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Personalism versus Professionalism: What doesn’t make us better fundraisers

From 1988 until 1996, I was hospitalized over 60 times with life-threatening, agonizingly painful ulcers.

Through that period, I spent over 137 days in the hospital. I sat in my hospital bed, trying my best to get back on my feet, to meet everything life was throwing at me and be a colleague and friend who still had the energy to be nice, to pay attention to others, and collapse in on my own struggles.

All of that chronic illness culminated in the emergency removal of my large intestine. They constructed a new one from a portion of my small intestine.

Did all of this make me a stronger person? Possibly.

Did it make me someone who is open to the struggles of others? Possibly.

But should I say it makes me a better fundraiser? Probably not.

Why am I telling you this?

We live in an age of emotional projection, where our personal narratives play out in real time through social media. Whatever we experience in our lives is immediately nestled into a public narrative. It’s passed out as a parable in the belief that it can inform our professional practice in fundraising.

I believe these experiences are not as useful as we think they might be for us as professionals.

Does a neurosurgeon talk about her struggles with alcoholism as a tool to make her surgical skills more expert? I don’t think so.

It’s only practice that makes perfect in our profession. It’s learning from failure and success. It’s looking at the numbers. It’s working with people. It’s understanding human nature in a professional sense.

Our personal narratives can help us understand how to identify stories that might be useful to use in fundraising. Our own stories make us better able to see the value of a story that encapsulates the mission and mandate of a non-profit organization.

But does my 137 days of pain in a hospital offer up a professional advantage? No.

It might make me a better person having come through it all with a positive attitude, but not a better fundraiser. Those are two separate things.

Our personal experience makes us more empathetic. But fundraising is still a mechanical, repetitive process. We have to practice over and over to become a better fundraiser.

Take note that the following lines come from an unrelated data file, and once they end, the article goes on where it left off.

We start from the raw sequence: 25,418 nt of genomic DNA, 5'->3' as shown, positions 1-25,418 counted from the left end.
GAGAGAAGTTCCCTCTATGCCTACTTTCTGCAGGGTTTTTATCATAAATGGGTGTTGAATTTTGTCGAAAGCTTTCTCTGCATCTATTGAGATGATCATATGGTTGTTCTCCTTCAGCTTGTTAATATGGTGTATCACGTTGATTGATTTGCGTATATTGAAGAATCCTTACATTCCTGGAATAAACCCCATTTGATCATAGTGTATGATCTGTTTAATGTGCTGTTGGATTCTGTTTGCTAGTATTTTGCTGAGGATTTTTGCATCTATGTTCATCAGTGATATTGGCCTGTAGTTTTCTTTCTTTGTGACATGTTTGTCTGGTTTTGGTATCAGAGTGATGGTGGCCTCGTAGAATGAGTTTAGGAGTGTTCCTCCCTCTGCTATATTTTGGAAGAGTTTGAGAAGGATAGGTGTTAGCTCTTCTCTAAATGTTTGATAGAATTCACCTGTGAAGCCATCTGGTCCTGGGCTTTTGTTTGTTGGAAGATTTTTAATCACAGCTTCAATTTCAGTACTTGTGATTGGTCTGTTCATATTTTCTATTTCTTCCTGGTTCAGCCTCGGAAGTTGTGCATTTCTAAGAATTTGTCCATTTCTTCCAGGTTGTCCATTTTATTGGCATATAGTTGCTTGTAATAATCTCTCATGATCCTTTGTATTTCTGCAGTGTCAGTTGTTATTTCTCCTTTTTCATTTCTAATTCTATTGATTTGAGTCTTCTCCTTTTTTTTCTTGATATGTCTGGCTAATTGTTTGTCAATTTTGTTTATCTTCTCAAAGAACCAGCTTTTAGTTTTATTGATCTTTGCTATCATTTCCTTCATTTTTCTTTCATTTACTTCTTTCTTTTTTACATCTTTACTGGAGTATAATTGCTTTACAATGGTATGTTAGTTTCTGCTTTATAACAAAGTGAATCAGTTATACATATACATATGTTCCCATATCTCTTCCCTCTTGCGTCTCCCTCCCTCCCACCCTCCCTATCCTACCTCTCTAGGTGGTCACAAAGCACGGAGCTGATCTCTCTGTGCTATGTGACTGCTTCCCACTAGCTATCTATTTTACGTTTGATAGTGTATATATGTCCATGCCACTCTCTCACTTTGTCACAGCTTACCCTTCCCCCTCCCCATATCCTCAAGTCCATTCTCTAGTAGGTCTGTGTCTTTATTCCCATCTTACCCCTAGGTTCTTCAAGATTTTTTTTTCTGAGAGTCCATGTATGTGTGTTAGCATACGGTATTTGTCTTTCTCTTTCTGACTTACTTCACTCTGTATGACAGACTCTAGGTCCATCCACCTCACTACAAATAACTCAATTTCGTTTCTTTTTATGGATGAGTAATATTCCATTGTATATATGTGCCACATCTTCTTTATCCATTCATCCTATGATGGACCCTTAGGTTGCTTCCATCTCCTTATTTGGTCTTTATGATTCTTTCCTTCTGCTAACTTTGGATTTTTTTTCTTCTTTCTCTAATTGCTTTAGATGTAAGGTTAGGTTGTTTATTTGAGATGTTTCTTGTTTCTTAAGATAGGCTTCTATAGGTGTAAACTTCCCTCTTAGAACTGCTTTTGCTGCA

posted on Apr 11 No comments yet

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Conference Recap: Peer to Peer Professional Forum 2014

Recently, Mike and Tara went to the Peer to Peer Professional Forum 2014 annual conference (formerly Run Walk Ride) in Atlanta, Georgia.

If you’re a pledge event fundraiser, this niche conference is the place for you. Everyone attending works in peer to peer fundraising—delegates came from across North America from organizations large and small. With interesting plenary speakers and afternoon summits broken into categories like Endurance, National, and Local/Regional, there was something for everyone.

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posted on Mar 27 No comments yet

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President’s Message

If you’re struggling to persuade senior staff (or a board of directors) to make fundraising investments that secure a more predictable, profitable relationship with donors over the long term, you’re not alone.

This new mini-study provides persuasive data to help you make your case.

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posted on Mar 27 No comments yet

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Case Study: Holiday Campaign 2012

The Client: Lucile Packard Foundation for Children’s Health

The Lucile Packard Foundation for Children’s Health works in alignment with Lucile Packard Children’s Hospital and the child health programs of Stanford University in California. The foundation works to elevate the priority of children’s health, and increase the quality and accessibility of children’s health care through leadership and direct investment.

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posted on Oct 25 No comments yet

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A New Mobile Donation Experience: A Case Study

St. Michael’s Hospital Foundation in Toronto, Canada has a new simple and usable way for donors to donate online using their smartphone. With mobile donations on the rise, responsive websites and custom mobile form design are now more important than ever. hjc was fortunate enough to work on a project that involved a forward-thinking charity in this key area of donation growth.

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posted on Oct 25 No comments yet

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